Alaska Winter December 02, 2017
It’s Not Christmas Without This Unique Alaska Holiday Tradition
If you live in Anchorage, you will undoubtedly look for the “Star on the Mountain” as a sign of the winter season. On JBER land, short for Joint Base Elmendorf-Richardson, this large star of lights shines throughout the Anchorage area. A holiday tradition in Alaska, the star spreads it’s light to everyone through the long, dark winter nights.
The JBER star is lit each winter and shines through the night as a symbol of hope. A total of 360 lightbulbs form a five-pointed star that glows on mountainside near Anchorage.
Over 300 feet across currently, the star is maintained by the service men and women of JBER, and lies on military land. On foggy days, it can appear the star is floating above the city.
Each year, the star must be repaired as each spring and summer the weather damages the structure to some extent.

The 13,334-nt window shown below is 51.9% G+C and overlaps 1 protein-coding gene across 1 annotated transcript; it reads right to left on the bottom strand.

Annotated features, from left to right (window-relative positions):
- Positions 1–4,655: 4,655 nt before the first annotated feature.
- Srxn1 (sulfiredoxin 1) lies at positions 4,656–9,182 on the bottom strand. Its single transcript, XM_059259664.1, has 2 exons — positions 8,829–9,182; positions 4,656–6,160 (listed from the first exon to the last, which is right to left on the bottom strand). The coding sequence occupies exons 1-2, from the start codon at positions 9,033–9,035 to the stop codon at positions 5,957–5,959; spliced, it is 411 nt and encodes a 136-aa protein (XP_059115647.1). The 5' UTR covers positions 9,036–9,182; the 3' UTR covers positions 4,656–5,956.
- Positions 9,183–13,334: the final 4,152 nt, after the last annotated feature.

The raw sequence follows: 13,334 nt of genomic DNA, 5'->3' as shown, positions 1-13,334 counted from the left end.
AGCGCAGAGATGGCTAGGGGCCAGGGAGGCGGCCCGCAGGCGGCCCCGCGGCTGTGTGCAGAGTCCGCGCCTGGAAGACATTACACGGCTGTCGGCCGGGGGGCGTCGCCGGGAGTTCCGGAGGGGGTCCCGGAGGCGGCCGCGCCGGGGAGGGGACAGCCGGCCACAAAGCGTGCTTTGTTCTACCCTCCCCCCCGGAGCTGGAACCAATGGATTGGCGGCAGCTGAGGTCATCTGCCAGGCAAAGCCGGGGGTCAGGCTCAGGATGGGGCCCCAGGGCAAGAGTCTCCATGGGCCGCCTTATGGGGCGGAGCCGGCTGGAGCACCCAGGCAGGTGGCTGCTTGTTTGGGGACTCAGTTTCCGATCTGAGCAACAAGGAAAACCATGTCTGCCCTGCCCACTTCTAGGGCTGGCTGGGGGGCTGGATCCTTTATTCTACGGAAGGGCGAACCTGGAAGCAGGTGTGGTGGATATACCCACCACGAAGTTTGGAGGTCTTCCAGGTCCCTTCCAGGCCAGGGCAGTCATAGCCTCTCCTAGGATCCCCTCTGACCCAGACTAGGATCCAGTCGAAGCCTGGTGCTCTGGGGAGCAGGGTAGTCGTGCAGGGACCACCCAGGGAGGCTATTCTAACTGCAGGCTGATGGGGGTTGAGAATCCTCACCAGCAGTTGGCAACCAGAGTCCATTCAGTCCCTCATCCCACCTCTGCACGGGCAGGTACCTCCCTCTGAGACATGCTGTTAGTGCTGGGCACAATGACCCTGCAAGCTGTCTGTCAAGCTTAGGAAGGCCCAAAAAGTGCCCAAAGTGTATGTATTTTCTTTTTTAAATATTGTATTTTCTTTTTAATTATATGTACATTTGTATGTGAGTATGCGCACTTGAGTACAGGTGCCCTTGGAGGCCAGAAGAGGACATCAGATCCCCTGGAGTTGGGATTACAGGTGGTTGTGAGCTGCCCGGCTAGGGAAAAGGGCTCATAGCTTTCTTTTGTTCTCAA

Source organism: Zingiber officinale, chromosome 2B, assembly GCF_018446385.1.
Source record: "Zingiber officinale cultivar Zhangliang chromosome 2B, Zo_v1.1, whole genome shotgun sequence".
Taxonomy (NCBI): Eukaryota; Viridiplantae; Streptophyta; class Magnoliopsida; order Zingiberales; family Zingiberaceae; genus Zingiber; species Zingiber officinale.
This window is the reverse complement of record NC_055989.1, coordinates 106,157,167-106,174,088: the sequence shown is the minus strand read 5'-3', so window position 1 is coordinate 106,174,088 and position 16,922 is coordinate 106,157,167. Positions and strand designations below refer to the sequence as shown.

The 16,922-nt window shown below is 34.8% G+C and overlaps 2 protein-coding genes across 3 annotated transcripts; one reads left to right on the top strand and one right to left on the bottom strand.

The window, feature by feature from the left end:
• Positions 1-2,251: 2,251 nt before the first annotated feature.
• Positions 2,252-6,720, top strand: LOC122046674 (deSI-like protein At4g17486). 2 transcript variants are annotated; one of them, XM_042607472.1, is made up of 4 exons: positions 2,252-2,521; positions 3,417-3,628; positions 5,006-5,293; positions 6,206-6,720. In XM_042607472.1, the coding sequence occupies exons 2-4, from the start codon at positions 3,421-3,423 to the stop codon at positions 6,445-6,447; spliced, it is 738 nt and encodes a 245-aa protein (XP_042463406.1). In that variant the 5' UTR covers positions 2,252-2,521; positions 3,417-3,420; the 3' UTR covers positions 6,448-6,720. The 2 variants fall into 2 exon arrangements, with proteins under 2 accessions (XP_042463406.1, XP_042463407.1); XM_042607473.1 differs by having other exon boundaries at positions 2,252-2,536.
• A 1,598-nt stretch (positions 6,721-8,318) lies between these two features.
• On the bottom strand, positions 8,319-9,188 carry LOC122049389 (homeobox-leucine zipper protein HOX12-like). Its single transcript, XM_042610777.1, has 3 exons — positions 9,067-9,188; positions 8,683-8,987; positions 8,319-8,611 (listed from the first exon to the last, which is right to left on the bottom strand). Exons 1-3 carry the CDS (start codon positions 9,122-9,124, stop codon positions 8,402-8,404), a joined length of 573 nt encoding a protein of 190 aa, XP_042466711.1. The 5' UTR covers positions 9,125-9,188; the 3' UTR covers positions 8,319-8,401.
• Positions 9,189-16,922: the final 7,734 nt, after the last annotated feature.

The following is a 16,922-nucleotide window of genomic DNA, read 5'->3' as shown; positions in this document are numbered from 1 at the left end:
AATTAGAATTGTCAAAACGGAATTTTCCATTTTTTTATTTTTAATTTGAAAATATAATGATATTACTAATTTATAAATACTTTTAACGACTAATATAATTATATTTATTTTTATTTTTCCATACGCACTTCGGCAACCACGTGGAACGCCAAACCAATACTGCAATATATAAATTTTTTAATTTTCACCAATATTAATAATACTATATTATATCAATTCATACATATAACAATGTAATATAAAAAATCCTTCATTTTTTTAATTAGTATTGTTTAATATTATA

Anchorage is bordered by the gorgeous Chugach Mountain Range. The home of the star is Mount Gordon, standing near the city up Arctic Valley Road.
Each winter, there are many people affected by the long, dark nights. The winter, and especially the holidays, can be a very lonesome time for people.
Many Alaskans are displaced from their families and support network when they come to the big city from rural Alaska. Many transplants are far from their families and loved ones as travel isn't always possible. The star shines for everyone who needs a little light in their life.
The light also shines for the many men and women serving overseas whose loved ones wait for their safe return to Alaska.
The star began as a small star on a military building roof in 1958. Since then it has been moved and expanded to 300 feet across. This photo shows the star in 1972.
The star shines on the night of September 11, and then throughout the winter from the day after Thanksgiving. The vigil is over when the last musher finishes the Iditarod sled dog race in March.
Here is a video from JBER (Joint Base Elmendorf-Richardson):
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